Style Trials 2019: Michael B. Jordan vs. Henry Golding

Stars on the ascendance are headed for a crash collision.

Last week, Tom Holland bested Héctor Bellerín, and it's onto round three: Michael B. Jordan vs. Henry Golding.

2019: a very loud year. Suits have morphed into ballgown hybrids. The Met Gala saw menswear camp out on that very thing. As such, all the signs point to a shift in which traditional pointers transform into flashing, neon-lit showstoppers straight from the Vegas strip. Two men, in particular, have shone the brightest: Michael B. Jordan and Henry Golding.

Both prefer their volume at max. Both have collected a slew of endorsements from the greatest, most golden of brands. What differs, however, is their genre of preferred listening: for Golding, remixed orchestral classics versus MBJ's contemporary playlist of light experimentalism. 

Allow us to explain. On the back of Black Panther's box office-breaking success, Michael B. Jordan ignored the confines of the traditional red carpet wardrobe. That meant fewer monotone two-pieces, more big and lovely swishy overcoats, and graphic knits, and punchy tailoring. Good news, then, that the theme has continued for 2019.



The Toronto International Film Festival, for instance, saw the 32-year-old take the bog-standard blazer to the Hanging Gardens of Babylon: a brocade, ankle-length shimmering wonder weaved from your finest, nine-hour sleep abetted dreams (and those of Givenchy's Clare Waight Keller). Similar too was Jordan's outfit change to the Met Gala after-party: a tonal tip atop New York's Standard hotel that was prepared for a quick abseiling exit with a carabiner bandolier. And lest we forget Louis Vuitton's Internet-breaking harness. The nod to queer culture was a welcome change of pace in menswear, a playing field once marked by strict guidelines, and MBJ was an early scorer.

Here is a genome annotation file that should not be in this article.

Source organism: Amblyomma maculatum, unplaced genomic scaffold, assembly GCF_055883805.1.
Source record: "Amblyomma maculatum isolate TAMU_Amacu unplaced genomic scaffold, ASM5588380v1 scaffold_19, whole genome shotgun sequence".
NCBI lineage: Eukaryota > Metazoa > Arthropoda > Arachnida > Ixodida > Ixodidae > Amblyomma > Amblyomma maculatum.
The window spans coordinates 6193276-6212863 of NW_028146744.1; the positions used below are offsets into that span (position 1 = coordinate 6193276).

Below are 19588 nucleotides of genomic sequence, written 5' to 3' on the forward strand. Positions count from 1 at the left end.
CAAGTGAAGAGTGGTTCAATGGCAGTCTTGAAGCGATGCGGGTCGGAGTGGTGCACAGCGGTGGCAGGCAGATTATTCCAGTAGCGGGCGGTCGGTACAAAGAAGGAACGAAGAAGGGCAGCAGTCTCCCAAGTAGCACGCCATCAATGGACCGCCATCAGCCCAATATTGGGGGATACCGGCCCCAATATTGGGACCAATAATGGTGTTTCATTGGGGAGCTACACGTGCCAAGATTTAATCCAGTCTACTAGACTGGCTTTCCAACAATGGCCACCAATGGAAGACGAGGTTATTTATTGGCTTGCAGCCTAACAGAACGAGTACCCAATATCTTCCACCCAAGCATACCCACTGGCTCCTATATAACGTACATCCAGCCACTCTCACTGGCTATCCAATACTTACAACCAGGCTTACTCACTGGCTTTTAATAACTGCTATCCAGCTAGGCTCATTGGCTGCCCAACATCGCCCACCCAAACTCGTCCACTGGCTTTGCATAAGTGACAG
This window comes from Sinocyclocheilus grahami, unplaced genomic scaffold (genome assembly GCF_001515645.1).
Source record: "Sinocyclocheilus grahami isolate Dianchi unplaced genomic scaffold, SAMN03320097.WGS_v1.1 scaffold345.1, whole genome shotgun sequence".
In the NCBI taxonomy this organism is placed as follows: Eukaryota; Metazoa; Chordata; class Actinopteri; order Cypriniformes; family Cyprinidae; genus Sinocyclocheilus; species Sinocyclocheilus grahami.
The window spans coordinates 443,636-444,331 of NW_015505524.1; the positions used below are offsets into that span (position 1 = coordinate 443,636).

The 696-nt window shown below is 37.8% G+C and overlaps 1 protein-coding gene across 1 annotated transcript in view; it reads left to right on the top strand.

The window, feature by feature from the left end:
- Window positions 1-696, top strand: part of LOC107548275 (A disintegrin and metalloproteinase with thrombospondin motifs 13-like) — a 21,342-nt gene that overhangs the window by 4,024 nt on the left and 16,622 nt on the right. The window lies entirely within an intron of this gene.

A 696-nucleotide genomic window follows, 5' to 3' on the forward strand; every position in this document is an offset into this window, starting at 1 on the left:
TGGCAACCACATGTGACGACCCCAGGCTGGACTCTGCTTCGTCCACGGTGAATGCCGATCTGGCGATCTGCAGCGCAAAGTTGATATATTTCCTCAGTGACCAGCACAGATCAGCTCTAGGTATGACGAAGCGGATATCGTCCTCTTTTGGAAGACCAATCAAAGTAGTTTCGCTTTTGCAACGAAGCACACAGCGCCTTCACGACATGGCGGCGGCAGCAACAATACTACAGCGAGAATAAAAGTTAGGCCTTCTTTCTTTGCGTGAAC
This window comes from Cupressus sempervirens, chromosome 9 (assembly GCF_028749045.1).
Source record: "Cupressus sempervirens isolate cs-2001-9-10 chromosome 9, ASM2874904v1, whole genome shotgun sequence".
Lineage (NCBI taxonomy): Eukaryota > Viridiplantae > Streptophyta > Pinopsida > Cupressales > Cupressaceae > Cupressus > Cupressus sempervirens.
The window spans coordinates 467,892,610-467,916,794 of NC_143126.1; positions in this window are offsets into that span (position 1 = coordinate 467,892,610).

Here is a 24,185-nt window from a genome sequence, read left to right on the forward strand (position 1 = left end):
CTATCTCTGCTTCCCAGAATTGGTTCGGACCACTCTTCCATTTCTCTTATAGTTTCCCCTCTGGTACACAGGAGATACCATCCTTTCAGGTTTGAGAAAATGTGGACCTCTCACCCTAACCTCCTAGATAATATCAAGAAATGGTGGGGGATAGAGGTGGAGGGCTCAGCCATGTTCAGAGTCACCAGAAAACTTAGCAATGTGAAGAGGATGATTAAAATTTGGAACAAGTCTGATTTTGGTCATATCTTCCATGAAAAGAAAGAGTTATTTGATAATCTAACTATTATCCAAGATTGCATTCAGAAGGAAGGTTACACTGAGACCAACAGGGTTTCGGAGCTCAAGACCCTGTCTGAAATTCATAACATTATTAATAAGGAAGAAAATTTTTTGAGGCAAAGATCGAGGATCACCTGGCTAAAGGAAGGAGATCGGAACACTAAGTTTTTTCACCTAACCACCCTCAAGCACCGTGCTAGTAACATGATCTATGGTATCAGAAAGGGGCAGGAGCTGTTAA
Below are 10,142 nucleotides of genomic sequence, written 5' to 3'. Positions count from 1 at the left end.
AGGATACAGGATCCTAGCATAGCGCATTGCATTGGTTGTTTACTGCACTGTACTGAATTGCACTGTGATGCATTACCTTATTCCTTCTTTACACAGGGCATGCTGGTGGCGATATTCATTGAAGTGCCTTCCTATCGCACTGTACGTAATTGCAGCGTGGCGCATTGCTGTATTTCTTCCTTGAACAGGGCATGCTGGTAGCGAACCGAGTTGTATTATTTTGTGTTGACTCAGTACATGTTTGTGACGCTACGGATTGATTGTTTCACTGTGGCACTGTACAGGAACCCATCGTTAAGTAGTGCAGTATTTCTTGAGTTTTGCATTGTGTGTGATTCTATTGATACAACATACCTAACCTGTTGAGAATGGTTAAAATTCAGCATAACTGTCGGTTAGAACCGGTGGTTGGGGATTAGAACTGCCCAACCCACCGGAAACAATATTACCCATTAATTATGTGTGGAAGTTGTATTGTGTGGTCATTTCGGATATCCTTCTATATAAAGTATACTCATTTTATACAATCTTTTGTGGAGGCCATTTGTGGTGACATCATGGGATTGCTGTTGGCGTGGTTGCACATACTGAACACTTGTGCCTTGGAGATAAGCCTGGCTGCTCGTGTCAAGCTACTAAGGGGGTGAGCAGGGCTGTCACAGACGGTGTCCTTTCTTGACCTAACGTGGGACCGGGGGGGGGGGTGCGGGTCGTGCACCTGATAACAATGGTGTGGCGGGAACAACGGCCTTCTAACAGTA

The same goal for Golding. then, just another trajectory across the pitch. Where Jordan goes to the left-field, the Crazy Rich Asians star digs into the archive (and pairs the history books with the strongest booze this side of the northern hemisphere). For Ralph Lauren's most recent New York show, there was the sweetest shade of Cadbury's purple coated in a rich velvet finish: a Jay Gatbsy that'd amassed a fortune on confectionary instead of contraband moonshine.

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The Golden Age Golding loves so much met the future too at the Met Gala (this year was especially raucous), as the actor took to the role of an Eighties gameshow host catapulted to Jupiter's second moon by way of a particularly potent LSD trip. It was a bold move for Golding. Granted, not just into another dimension, but into the wardrobe too: a successful interpretation of the dress code that distilled his own taste into the Susan Sontag-inspired theme. This was showmanship proper, and the sort that was on full display in the 32-year-old's Esquire profile. 


So, who wins? The actor with a taste for the new, or the actor amping up on the greatest hits?

Photo by ANA DAVILA.

This story originally appeared on Minor edits have been made by the editors.

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